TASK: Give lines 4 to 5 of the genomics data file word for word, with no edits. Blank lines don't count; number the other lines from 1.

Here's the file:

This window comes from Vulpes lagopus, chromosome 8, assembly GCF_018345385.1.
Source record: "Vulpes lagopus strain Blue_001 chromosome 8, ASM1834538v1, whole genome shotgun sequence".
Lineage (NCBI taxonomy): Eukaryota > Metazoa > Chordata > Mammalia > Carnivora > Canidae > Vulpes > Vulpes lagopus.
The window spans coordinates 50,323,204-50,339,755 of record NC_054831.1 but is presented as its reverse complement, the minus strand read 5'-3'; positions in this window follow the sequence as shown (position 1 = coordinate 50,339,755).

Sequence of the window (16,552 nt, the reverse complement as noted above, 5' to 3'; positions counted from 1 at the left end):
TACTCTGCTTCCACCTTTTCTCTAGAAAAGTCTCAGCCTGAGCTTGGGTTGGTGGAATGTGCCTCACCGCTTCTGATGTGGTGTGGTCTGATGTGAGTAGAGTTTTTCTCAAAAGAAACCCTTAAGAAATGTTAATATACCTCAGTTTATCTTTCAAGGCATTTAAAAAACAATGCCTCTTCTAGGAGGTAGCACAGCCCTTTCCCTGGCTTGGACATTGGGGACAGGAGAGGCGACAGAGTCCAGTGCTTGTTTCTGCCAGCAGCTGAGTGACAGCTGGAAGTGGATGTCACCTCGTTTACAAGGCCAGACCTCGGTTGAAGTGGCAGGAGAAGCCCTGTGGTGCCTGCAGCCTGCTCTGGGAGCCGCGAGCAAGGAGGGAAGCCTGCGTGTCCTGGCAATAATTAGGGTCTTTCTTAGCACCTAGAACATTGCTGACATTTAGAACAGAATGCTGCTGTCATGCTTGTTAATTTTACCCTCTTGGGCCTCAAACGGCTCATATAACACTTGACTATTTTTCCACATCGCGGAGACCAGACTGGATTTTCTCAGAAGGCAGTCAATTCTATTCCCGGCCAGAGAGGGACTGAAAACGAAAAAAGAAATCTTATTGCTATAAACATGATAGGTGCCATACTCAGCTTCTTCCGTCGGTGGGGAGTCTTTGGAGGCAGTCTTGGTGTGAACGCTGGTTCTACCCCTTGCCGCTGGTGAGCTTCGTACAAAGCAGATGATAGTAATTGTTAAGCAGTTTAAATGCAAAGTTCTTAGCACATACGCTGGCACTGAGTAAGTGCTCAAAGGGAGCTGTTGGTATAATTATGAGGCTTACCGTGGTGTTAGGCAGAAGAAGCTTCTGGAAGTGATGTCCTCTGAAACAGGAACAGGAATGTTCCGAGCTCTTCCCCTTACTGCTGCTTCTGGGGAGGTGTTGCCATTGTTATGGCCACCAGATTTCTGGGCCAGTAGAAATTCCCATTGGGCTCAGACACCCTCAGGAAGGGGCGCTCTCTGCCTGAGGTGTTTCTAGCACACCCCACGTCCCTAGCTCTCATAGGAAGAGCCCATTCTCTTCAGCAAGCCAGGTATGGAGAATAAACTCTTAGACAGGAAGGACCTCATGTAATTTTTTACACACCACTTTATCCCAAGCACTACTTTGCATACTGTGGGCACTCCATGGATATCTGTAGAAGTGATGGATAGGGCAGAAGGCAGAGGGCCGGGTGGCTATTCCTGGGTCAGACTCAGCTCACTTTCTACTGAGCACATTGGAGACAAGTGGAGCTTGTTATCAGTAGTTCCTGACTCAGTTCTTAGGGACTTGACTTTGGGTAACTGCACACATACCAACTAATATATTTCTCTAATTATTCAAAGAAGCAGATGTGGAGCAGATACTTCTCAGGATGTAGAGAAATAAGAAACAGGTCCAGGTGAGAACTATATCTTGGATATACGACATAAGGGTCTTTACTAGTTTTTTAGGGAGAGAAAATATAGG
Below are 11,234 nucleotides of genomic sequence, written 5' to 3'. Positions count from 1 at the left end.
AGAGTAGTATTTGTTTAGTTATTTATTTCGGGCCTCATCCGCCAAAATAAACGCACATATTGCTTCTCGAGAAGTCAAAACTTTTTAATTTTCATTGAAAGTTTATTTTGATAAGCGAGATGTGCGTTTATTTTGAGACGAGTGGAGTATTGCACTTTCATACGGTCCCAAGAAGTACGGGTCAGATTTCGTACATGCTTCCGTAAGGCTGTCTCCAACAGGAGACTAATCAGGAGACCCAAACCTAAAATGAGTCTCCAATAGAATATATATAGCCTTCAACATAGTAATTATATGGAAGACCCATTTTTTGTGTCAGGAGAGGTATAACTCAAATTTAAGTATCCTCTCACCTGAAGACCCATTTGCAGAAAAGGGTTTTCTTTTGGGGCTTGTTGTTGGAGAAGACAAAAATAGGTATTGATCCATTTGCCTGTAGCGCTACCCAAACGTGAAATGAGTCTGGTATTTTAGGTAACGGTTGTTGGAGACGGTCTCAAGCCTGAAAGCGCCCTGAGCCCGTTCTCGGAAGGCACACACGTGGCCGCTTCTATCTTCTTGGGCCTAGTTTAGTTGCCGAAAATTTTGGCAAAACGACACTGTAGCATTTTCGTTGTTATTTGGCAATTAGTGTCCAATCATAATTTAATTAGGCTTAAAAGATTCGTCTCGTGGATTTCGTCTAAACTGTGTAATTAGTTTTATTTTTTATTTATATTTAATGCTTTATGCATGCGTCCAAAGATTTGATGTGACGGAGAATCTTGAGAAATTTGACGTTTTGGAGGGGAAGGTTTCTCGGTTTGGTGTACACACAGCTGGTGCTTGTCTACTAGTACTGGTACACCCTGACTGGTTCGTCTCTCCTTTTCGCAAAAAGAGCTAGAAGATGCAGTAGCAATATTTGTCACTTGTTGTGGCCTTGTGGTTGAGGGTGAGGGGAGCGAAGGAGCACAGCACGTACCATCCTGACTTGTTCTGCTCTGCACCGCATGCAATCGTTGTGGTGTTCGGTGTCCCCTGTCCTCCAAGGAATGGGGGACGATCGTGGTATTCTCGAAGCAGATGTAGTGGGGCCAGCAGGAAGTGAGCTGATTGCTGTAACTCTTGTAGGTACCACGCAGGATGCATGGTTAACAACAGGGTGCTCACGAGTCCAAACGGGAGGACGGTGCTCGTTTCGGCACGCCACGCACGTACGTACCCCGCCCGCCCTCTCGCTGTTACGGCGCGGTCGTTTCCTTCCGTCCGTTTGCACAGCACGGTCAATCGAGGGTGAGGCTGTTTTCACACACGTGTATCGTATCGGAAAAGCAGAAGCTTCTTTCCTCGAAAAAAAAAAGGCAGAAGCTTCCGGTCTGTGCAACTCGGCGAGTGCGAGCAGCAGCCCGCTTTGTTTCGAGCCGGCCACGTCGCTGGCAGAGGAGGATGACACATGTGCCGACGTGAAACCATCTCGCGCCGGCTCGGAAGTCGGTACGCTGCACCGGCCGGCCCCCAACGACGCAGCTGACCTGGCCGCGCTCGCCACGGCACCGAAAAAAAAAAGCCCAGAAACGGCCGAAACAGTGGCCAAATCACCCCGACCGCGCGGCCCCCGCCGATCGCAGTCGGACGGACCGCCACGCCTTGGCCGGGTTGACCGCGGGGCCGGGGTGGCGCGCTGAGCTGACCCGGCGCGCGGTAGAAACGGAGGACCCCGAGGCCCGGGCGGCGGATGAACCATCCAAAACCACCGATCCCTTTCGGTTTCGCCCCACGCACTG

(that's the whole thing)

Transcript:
The window spans coordinates 50,323,204-50,339,755 of record NC_054831.1 but is presented as its reverse complement, the minus strand read 5'-3'; positions in this window follow the sequence as shown (position 1 = coordinate 50,339,755).

Sequence of the window (16,552 nt, the reverse complement as noted above, 5' to 3'; positions counted from 1 at the left end):